Lack of Care or Improper Treatment: A Special Report on US military veterans

Since the Vietnam War, the Iraq and Afghanistan wars are the longest wars that the US military committed to, especially, more than 2.2 million troops were sent to the fight. This has resulted in more than 6,600 deaths and 48,000 injuries. A lot of service members have returned home unharmed and talked about rewarding experiences. However, the others have come back with different complex health conditions and find that life at home is not easy to adjust; meeting with the family, looking for some kind of employment, or coming back to school is a continuous battle. The demands to mitigate these health, monetary, and social issues are elevated by the amount of people affected. The quick withdrawal of military work force from Iraq and Afghanistan, and the long haul impacts for veterans, service members, their families, and the country.

A few years back, the IOM had requested to conduct a study on veterans‘ physical and emotional well-being. And in addition, other readjustment needs. Now, this report exhibits the IOM’s exhaustive evaluation of the physical, mental, social, and monetary impacts of the delegation on service members, their families, veterans, and their communities.

Key Conclusion of the Report

The DOD (Department of Defense) and the VA (Veterans Affairs) are trying to accomplish more to survey the feasibility and sufficiency of treatment, particularly if it is offered nationally. The tools that are used to evaluate cognitive function after a brain injury has “no reasonable scientific base” and the “Acknowledgment and Commitment” treatment utilized by the VA for depression “needs adequate experimental proof to back its utilization as a first line medication”, it said.

  • Independent research reveals that carrying lethal weapons stop suicides but the report figured out that regardless of the fact that a service member is at danger for suicide. However, the DOD denies limiting any possession of privately owned weapons. Half of the 300 military suicides that occurred in 2010 were deployed in the Iraq and Afghanistan clashes. According to a VA report, around 22 veterans commit suicide every day.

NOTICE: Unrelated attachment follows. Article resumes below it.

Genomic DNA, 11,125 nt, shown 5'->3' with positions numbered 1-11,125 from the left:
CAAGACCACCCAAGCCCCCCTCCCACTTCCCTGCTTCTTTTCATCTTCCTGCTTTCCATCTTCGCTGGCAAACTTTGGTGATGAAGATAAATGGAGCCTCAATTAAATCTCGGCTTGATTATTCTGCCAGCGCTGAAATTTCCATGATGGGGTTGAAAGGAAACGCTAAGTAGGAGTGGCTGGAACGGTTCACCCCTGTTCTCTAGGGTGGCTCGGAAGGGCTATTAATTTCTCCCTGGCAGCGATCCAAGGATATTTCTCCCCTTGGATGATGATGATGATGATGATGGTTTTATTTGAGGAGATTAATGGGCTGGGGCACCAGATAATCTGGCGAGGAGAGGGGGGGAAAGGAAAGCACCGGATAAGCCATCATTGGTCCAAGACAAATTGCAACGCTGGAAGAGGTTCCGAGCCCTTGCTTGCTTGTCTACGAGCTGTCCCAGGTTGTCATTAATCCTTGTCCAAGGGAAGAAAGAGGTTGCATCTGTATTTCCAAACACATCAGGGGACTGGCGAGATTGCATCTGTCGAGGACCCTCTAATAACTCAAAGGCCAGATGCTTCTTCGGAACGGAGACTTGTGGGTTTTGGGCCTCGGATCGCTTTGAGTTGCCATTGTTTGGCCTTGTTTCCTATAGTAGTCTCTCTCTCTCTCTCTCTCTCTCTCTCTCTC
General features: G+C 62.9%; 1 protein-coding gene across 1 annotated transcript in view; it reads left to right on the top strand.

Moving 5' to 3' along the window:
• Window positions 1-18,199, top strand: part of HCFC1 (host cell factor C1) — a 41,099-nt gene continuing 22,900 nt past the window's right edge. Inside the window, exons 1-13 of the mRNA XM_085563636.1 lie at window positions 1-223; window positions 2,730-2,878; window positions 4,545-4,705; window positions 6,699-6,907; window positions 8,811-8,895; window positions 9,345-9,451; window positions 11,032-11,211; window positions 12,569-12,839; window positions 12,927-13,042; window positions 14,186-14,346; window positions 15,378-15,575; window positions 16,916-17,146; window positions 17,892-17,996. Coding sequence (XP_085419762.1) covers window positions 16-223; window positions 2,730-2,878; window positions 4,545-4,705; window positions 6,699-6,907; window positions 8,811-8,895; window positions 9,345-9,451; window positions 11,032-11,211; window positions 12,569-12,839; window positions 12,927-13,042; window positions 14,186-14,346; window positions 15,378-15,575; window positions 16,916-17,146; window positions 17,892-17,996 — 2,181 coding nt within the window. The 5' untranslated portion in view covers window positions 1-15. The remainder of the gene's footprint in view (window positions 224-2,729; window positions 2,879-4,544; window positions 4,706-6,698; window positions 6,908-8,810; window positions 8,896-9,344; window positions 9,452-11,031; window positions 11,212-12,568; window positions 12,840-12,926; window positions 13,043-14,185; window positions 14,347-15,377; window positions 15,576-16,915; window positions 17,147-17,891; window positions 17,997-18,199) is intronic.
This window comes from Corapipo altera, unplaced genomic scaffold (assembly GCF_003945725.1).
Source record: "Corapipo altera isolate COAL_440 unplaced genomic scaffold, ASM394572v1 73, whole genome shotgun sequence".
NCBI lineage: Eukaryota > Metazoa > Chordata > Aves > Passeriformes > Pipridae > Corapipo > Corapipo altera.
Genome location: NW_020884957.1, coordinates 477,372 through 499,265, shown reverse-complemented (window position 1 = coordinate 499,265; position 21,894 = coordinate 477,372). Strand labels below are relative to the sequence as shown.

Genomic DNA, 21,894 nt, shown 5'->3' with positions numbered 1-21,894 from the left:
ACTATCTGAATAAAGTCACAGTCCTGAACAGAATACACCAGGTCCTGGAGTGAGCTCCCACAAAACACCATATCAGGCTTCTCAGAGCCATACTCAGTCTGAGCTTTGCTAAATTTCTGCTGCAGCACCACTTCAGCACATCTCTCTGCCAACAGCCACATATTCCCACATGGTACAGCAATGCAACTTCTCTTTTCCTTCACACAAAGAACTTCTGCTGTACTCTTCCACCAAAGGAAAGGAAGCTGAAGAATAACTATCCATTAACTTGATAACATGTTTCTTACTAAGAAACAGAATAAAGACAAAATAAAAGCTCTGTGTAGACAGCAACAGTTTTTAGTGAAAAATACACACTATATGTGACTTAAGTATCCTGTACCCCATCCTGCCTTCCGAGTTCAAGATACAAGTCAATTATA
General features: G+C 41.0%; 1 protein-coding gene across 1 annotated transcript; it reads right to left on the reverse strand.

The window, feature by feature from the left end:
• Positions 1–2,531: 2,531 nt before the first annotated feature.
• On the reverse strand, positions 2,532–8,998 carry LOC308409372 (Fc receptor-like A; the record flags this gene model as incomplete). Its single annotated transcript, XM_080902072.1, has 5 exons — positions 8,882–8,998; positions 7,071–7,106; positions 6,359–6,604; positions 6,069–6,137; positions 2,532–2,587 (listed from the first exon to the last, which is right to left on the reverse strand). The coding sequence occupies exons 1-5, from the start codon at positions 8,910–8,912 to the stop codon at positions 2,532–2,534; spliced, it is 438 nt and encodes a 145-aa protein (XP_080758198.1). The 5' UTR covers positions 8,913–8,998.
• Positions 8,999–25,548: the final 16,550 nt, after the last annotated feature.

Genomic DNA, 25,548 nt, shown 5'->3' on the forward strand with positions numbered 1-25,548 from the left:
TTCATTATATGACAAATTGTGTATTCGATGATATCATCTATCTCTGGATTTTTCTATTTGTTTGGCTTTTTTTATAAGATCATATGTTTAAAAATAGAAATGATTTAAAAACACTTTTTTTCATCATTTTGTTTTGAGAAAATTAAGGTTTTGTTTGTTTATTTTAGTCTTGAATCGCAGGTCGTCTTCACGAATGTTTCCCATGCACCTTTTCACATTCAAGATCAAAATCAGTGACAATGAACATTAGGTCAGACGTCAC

• The report suggests that the DOD and VA should “extend its meaning of family” to incorporate unmarried partners, single parents, same-sex couples, and stepfamilies.

 

  • The report also said that the DOD and VA should work in tandem to integrate their respective databases to allow sharing information to keep track of issues of affected personnel exclusively. A big amount of relevant information can use to answer key questions about re-adjustment. These are collected by different federal departments and agencies to analyze and answer the questions of different problems at hand.

 

  • The DOD priority should be to reduce domestic violence and combat the troubling rise in domestic violence of service members.

 

  • This report was around 500-page and it found out that about 44% troops coming back from Iraq and Afghanistan reported problems. One out of five encounters PTSD, while a comparative number have a mild traumatic brain injury (TBI). Some others have overlapping health issues, most usually PTSD, depression, substance use disorder, and side effects identified with mild TBI. It also noticed that the unemployment of veterans from 18 to 24 was more than 30%, which is contrasted with 16% for regular citizens.

So, this report clearly shows that there has been a lack of care or improper treatment of veterans. They should be handled with care and subtle treatment to overcome these problems. Otherwise, it would be a shame for the entire nation!